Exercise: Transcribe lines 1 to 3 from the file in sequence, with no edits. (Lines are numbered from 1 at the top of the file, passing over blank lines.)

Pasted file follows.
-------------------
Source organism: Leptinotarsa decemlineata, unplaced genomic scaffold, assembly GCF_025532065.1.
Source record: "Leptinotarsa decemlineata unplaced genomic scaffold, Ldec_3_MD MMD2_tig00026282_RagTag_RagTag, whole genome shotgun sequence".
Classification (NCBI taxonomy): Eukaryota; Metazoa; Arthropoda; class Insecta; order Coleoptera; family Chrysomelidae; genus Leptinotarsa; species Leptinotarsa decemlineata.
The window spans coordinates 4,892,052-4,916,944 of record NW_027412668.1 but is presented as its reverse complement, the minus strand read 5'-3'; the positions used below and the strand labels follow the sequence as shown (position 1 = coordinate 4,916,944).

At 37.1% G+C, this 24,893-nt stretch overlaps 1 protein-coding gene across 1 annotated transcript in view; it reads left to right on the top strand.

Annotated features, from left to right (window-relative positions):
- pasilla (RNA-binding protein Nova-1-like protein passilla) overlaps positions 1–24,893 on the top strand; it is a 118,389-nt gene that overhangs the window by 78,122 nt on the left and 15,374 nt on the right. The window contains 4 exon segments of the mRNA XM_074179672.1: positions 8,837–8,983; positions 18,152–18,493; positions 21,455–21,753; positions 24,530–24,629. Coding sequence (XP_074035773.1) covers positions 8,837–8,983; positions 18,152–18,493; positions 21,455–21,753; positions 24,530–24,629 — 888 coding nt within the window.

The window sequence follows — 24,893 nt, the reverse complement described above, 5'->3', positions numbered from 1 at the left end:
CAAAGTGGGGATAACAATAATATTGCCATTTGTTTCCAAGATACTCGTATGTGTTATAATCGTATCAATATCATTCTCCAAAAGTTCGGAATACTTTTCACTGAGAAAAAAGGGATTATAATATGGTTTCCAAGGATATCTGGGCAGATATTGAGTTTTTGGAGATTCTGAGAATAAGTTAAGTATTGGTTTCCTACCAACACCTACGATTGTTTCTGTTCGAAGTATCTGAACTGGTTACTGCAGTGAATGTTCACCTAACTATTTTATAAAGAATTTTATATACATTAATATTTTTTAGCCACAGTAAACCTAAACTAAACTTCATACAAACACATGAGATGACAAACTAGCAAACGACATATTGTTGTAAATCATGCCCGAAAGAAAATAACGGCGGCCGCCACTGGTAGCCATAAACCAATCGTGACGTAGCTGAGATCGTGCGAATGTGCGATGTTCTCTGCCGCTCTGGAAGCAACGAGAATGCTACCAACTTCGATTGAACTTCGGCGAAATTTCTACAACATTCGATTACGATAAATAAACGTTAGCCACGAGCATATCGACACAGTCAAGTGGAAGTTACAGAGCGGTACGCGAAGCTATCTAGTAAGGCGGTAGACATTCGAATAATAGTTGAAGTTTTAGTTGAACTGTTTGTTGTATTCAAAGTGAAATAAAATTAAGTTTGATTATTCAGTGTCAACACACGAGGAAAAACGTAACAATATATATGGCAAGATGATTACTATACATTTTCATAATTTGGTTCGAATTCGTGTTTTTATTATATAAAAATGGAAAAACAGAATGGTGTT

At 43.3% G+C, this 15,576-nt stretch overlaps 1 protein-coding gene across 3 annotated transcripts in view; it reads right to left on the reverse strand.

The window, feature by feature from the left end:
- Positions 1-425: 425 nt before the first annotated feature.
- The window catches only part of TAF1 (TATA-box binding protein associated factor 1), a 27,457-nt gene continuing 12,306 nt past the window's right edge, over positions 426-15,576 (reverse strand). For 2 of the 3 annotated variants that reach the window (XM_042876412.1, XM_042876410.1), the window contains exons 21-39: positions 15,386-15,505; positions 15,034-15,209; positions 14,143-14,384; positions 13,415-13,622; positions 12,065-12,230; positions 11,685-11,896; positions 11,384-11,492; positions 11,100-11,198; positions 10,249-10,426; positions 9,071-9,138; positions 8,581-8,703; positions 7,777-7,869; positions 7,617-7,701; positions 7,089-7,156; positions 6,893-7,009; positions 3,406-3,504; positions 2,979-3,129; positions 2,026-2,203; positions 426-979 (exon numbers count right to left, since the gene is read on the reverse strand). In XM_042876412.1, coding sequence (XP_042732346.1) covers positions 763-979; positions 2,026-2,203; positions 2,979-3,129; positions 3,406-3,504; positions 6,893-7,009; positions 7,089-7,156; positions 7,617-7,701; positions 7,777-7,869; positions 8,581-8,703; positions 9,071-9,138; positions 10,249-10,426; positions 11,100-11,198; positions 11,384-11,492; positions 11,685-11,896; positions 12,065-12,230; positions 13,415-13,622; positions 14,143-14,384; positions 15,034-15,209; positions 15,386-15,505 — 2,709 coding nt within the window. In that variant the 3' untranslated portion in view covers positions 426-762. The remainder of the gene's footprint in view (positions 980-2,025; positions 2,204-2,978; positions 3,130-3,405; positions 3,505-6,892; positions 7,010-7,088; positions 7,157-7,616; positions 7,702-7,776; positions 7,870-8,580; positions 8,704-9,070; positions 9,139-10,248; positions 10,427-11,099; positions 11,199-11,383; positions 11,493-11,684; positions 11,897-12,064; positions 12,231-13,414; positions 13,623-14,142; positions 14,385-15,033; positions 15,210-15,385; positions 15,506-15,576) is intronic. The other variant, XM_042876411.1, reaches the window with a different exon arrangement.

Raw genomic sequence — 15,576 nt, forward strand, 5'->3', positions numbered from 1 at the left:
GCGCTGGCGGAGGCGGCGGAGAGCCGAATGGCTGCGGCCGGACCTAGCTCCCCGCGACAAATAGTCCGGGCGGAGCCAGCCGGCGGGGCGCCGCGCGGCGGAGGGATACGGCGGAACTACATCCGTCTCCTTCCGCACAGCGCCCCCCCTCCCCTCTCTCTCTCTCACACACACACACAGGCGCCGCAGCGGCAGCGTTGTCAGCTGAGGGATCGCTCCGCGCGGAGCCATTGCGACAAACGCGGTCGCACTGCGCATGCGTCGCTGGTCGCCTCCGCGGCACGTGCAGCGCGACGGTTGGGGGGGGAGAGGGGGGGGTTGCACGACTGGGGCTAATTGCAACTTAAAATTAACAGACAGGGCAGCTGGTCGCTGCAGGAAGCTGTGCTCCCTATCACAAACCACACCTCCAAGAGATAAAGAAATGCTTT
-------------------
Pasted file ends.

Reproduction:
Source organism: Leptinotarsa decemlineata, unplaced genomic scaffold, assembly GCF_025532065.1.
Source record: "Leptinotarsa decemlineata unplaced genomic scaffold, Ldec_3_MD MMD2_tig00026282_RagTag_RagTag, whole genome shotgun sequence".
Classification (NCBI taxonomy): Eukaryota; Metazoa; Arthropoda; class Insecta; order Coleoptera; family Chrysomelidae; genus Leptinotarsa; species Leptinotarsa decemlineata.